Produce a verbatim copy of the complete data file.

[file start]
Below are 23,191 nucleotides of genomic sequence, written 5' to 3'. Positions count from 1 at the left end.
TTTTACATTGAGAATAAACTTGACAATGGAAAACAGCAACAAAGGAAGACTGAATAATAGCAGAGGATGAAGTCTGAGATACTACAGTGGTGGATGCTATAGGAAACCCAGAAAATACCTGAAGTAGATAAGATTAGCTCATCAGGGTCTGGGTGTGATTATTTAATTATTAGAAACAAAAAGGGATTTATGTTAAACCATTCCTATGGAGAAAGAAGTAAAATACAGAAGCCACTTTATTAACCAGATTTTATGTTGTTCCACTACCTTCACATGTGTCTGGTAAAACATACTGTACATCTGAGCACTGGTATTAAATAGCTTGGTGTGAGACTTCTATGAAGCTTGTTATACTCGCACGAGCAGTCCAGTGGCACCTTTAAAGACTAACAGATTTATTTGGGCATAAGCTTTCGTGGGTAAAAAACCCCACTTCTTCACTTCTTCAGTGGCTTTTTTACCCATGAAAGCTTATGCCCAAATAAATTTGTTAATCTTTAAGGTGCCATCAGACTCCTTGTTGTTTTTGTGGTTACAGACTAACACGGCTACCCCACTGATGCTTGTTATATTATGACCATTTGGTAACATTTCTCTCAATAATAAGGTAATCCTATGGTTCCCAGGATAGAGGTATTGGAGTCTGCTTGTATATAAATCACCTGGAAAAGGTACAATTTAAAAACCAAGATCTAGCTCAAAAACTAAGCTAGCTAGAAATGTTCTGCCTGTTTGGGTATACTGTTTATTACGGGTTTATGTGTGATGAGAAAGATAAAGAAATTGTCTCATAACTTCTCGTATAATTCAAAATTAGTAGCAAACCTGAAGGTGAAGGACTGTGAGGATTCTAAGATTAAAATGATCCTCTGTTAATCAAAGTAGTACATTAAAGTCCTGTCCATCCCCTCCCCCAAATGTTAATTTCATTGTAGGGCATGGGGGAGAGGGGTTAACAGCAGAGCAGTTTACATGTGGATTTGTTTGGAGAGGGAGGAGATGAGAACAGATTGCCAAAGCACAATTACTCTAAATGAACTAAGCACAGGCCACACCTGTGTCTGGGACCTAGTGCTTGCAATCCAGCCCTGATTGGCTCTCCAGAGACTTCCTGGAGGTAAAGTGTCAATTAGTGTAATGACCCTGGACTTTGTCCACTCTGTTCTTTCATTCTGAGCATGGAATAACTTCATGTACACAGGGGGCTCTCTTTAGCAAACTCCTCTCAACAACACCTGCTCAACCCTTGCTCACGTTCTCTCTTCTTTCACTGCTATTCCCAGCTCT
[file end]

Below are 23,191 nucleotides of genomic sequence, written 5' to 3'. Positions count from 1 at the left end.
TTTTACATTGAGAATAAACTTGACAATGGAAAACAGCAACAAAGGAAGACTGAATAATAGCAGAGGATGAAGTCTGAGATACTACAGTGGTGGATGCTATAGGAAACCCAGAAAATACCTGAAGTAGATAAGATTAGCTCATCAGGGTCTGGGTGTGATTATTTAATTATTAGAAACAAAAAGGGATTTATGTTAAACCATTCCTATGGAGAAAGAAGTAAAATACAGAAGCCACTTTATTAACCAGATTTTATGTTGTTCCACTACCTTCACATGTGTCTGGTAAAACATACTGTACATCTGAGCACTGGTATTAAATAGCTTGGTGTGAGACTTCTATGAAGCTTGTTATACTCGCACGAGCAGTCCAGTGGCACCTTTAAAGACTAACAGATTTATTTGGGCATAAGCTTTCGTGGGTAAAAAACCCCACTTCTTCACTTCTTCAGTGGCTTTTTTACCCATGAAAGCTTATGCCCAAATAAATTTGTTAATCTTTAAGGTGCCATCAGACTCCTTGTTGTTTTTGTGGTTACAGACTAACACGGCTACCCCACTGATGCTTGTTATATTATGACCATTTGGTAACATTTCTCTCAATAATAAGGTAATCCTATGGTTCCCAGGATAGAGGTATTGGAGTCTGCTTGTATATAAATCACCTGGAAAAGGTACAATTTAAAAACCAAGATCTAGCTCAAAAACTAAGCTAGCTAGAAATGTTCTGCCTGTTTGGGTATACTGTTTATTACGGGTTTATGTGTGATGAGAAAGATAAAGAAATTGTCTCATAACTTCTCGTATAATTCAAAATTAGTAGCAAACCTGAAGGTGAAGGACTGTGAGGATTCTAAGATTAAAATGATCCTCTGTTAATCAAAGTAGTACATTAAAGTCCTGTCCATCCCCTCCCCCAAATGTTAATTTCATTGTAGGGCATGGGGGAGAGGGGTTAACAGCAGAGCAGTTTACATGTGGATTTGTTTGGAGAGGGAGGAGATGAGAACAGATTGCCAAAGCACAATTACTCTAAATGAACTAAGCACAGGCCACACCTGTGTCTGGGACCTAGTGCTTGCAATCCAGCCCTGATTGGCTCTCCAGAGACTTCCTGGAGGTAAAGTGTCAATTAGTGTAATGACCCTGGACTTTGTCCACTCTGTTCTTTCATTCTGAGCATGGAATAACTTCATGTACACAGGGGGCTCTCTTTAGCAAACTCCTCTCAACAACACCTGCTCAACCCTTGCTCACGTTCTCTCTTCTTTCACTGCTATTCCCAGCTCT